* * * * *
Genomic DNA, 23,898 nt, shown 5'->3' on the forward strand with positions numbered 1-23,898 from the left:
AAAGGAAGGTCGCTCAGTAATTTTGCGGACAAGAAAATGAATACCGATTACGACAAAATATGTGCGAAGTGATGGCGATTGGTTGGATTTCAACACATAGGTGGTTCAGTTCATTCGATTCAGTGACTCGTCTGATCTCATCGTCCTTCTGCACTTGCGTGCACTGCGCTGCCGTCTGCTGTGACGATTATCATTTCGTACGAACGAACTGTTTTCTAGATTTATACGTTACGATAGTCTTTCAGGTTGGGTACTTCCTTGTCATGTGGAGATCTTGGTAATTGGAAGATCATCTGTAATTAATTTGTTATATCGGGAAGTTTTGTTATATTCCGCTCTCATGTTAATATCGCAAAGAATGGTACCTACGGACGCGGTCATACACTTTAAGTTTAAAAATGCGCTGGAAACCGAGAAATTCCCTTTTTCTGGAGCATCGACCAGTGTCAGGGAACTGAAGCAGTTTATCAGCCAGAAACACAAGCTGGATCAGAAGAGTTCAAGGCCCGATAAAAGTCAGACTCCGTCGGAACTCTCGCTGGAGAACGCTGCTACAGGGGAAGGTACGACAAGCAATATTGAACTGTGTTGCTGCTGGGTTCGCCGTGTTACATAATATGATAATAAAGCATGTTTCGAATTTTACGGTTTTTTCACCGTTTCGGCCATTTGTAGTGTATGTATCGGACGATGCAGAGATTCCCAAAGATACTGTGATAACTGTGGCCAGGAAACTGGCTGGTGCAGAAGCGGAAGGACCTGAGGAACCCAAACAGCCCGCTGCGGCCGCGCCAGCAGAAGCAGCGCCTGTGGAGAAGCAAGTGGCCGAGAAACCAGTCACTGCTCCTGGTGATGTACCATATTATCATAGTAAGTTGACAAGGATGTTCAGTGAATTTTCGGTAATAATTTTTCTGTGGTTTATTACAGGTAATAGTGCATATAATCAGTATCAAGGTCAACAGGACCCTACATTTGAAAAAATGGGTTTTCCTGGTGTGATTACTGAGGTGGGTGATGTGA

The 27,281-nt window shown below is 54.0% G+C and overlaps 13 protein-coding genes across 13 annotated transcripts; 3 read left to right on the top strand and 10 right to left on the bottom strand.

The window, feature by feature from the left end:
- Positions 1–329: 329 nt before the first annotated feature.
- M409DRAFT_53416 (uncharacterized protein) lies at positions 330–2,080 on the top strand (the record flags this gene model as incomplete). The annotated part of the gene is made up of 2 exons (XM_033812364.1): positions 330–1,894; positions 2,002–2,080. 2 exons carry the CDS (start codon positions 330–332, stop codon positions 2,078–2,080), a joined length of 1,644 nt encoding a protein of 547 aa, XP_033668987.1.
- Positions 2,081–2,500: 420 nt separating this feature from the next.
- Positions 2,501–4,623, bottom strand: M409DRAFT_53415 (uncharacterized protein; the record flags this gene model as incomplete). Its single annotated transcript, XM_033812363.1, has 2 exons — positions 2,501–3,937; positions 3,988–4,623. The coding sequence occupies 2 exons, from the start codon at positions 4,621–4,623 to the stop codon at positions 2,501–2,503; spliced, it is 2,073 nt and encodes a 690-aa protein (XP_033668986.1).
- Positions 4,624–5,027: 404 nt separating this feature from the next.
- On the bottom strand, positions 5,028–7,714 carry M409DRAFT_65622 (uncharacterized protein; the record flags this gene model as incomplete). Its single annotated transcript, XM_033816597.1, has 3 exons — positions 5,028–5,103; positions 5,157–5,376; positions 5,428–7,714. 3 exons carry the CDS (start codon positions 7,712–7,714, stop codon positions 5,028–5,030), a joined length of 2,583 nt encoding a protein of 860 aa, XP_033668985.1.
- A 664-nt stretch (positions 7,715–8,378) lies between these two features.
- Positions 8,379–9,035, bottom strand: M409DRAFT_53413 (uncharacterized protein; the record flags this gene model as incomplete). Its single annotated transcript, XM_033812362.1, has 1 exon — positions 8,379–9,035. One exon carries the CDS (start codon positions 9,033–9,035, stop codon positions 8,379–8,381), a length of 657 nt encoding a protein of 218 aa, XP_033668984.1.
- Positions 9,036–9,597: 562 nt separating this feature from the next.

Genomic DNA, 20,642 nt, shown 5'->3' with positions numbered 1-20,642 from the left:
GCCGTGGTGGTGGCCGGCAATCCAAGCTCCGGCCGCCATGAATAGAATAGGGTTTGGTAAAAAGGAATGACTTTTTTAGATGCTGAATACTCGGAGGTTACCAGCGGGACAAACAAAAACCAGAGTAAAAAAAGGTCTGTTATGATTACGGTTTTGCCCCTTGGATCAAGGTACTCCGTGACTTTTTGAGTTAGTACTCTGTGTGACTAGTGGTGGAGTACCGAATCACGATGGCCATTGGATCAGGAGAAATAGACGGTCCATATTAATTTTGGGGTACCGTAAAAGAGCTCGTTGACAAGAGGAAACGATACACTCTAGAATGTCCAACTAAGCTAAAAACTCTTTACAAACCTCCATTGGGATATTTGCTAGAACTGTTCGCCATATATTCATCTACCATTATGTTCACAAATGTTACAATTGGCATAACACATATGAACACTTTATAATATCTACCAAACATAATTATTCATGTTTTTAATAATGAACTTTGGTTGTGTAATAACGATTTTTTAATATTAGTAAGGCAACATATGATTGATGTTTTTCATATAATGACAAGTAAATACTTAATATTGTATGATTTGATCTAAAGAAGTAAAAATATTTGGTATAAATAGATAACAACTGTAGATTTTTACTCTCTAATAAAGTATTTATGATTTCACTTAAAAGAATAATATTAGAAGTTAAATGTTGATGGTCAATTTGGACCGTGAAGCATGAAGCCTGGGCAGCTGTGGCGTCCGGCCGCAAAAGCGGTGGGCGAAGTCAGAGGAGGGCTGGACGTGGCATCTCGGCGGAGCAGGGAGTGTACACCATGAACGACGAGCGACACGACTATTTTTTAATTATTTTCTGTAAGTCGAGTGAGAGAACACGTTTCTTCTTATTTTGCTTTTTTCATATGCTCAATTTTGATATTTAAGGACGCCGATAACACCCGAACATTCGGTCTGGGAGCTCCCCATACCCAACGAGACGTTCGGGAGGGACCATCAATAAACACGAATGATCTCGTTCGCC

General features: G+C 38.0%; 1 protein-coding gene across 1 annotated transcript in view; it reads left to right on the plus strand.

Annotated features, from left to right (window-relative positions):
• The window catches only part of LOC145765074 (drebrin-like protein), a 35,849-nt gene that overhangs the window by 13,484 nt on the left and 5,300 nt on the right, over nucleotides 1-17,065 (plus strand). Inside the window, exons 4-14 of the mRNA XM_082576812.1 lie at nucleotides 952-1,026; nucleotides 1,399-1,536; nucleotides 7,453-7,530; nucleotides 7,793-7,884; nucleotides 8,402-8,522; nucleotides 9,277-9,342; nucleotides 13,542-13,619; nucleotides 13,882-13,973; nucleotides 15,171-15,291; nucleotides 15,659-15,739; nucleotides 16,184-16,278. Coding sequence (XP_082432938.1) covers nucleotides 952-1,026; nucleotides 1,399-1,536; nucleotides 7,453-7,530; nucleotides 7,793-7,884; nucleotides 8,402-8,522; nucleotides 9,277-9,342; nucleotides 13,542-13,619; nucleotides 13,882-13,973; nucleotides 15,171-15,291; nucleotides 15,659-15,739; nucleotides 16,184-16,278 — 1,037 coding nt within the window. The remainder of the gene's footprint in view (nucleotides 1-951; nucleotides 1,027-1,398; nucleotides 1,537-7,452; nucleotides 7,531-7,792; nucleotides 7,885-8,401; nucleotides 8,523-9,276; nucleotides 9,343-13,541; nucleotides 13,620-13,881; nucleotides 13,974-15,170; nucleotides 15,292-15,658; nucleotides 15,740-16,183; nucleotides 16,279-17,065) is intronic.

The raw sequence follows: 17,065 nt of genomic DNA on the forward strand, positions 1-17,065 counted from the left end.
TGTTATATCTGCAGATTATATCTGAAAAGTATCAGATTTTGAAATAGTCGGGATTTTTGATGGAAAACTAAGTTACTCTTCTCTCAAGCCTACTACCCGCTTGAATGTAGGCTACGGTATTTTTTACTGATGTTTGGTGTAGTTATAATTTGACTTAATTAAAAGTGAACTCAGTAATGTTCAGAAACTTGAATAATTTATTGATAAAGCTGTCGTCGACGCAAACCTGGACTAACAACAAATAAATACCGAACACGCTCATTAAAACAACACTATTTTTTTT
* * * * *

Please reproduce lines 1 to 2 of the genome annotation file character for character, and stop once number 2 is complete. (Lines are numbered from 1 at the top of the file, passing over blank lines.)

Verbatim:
Genomic DNA, 23,898 nt, shown 5'->3' on the forward strand with positions numbered 1-23,898 from the left:
AAAGGAAGGTCGCTCAGTAATTTTGCGGACAAGAAAATGAATACCGATTACGACAAAATATGTGCGAAGTGATGGCGATTGGTTGGATTTCAACACATAGGTGGTTCAGTTCATTCGATTCAGTGACTCGTCTGATCTCATCGTCCTTCTGCACTTGCGTGCACTGCGCTGCCGTCTGCTGTGACGATTATCATTTCGTACGAACGAACTGTTTTCTAGATTTATACGTTACGATAGTCTTTCAGGTTGGGTACTTCCTTGTCATGTGGAGATCTTGGTAATTGGAAGATCATCTGTAATTAATTTGTTATATCGGGAAGTTTTGTTATATTCCGCTCTCATGTTAATATCGCAAAGAATGGTACCTACGGACGCGGTCATACACTTTAAGTTTAAAAATGCGCTGGAAACCGAGAAATTCCCTTTTTCTGGAGCATCGACCAGTGTCAGGGAACTGAAGCAGTTTATCAGCCAGAAACACAAGCTGGATCAGAAGAGTTCAAGGCCCGATAAAAGTCAGACTCCGTCGGAACTCTCGCTGGAGAACGCTGCTACAGGGGAAGGTACGACAAGCAATATTGAACTGTGTTGCTGCTGGGTTCGCCGTGTTACATAATATGATAATAAAGCATGTTTCGAATTTTACGGTTTTTTCACCGTTTCGGCCATTTGTAGTGTATGTATCGGACGATGCAGAGATTCCCAAAGATACTGTGATAACTGTGGCCAGGAAACTGGCTGGTGCAGAAGCGGAAGGACCTGAGGAACCCAAACAGCCCGCTGCGGCCGCGCCAGCAGAAGCAGCGCCTGTGGAGAAGCAAGTGGCCGAGAAACCAGTCACTGCTCCTGGTGATGTACCATATTATCATAGTAAGTTGACAAGGATGTTCAGTGAATTTTCGGTAATAATTTTTCTGTGGTTTATTACAGGTAATAGTGCATATAATCAGTATCAAGGTCAACAGGACCCTACATTTGAAAAAATGGGTTTTCCTGGTGTGATTACTGAGGTGGGTGATGTGA